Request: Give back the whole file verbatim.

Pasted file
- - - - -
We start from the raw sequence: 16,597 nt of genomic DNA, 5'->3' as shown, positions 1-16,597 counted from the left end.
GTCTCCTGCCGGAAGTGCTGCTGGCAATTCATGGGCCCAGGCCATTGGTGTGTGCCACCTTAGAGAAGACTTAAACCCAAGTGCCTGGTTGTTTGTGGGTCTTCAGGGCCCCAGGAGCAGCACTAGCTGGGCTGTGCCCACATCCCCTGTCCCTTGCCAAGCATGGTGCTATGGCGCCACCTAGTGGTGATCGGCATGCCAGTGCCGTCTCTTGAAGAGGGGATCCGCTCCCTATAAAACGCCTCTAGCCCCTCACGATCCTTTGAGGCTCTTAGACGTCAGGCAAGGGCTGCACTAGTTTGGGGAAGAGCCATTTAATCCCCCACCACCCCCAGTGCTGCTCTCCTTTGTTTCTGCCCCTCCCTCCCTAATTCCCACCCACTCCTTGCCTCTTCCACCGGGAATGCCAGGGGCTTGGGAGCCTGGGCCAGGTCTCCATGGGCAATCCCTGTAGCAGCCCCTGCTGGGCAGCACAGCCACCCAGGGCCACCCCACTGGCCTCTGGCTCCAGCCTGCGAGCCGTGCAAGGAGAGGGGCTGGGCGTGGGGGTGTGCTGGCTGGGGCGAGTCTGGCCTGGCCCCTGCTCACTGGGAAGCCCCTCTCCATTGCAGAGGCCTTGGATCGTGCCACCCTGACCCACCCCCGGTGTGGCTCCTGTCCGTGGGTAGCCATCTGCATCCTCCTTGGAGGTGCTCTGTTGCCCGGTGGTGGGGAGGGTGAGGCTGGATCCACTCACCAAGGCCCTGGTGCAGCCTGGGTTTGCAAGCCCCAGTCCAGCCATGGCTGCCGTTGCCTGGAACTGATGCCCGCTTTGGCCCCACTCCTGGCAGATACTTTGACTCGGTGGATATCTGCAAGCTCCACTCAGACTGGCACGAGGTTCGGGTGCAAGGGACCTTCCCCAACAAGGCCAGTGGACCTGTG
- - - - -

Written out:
We start from the raw sequence: 16,597 nt of genomic DNA, 5'->3' as shown, positions 1-16,597 counted from the left end.
GTCTCCTGCCGGAAGTGCTGCTGGCAATTCATGGGCCCAGGCCATTGGTGTGTGCCACCTTAGAGAAGACTTAAACCCAAGTGCCTGGTTGTTTGTGGGTCTTCAGGGCCCCAGGAGCAGCACTAGCTGGGCTGTGCCCACATCCCCTGTCCCTTGCCAAGCATGGTGCTATGGCGCCACCTAGTGGTGATCGGCATGCCAGTGCCGTCTCTTGAAGAGGGGATCCGCTCCCTATAAAACGCCTCTAGCCCCTCACGATCCTTTGAGGCTCTTAGACGTCAGGCAAGGGCTGCACTAGTTTGGGGAAGAGCCATTTAATCCCCCACCACCCCCAGTGCTGCTCTCCTTTGTTTCTGCCCCTCCCTCCCTAATTCCCACCCACTCCTTGCCTCTTCCACCGGGAATGCCAGGGGCTTGGGAGCCTGGGCCAGGTCTCCATGGGCAATCCCTGTAGCAGCCCCTGCTGGGCAGCACAGCCACCCAGGGCCACCCCACTGGCCTCTGGCTCCAGCCTGCGAGCCGTGCAAGGAGAGGGGCTGGGCGTGGGGGTGTGCTGGCTGGGGCGAGTCTGGCCTGGCCCCTGCTCACTGGGAAGCCCCTCTCCATTGCAGAGGCCTTGGATCGTGCCACCCTGACCCACCCCCGGTGTGGCTCCTGTCCGTGGGTAGCCATCTGCATCCTCCTTGGAGGTGCTCTGTTGCCCGGTGGTGGGGAGGGTGAGGCTGGATCCACTCACCAAGGCCCTGGTGCAGCCTGGGTTTGCAAGCCCCAGTCCAGCCATGGCTGCCGTTGCCTGGAACTGATGCCCGCTTTGGCCCCACTCCTGGCAGATACTTTGACTCGGTGGATATCTGCAAGCTCCACTCAGACTGGCACGAGGTTCGGGTGCAAGGGACCTTCCCCAACAAGGCCAGTGGACCTGTG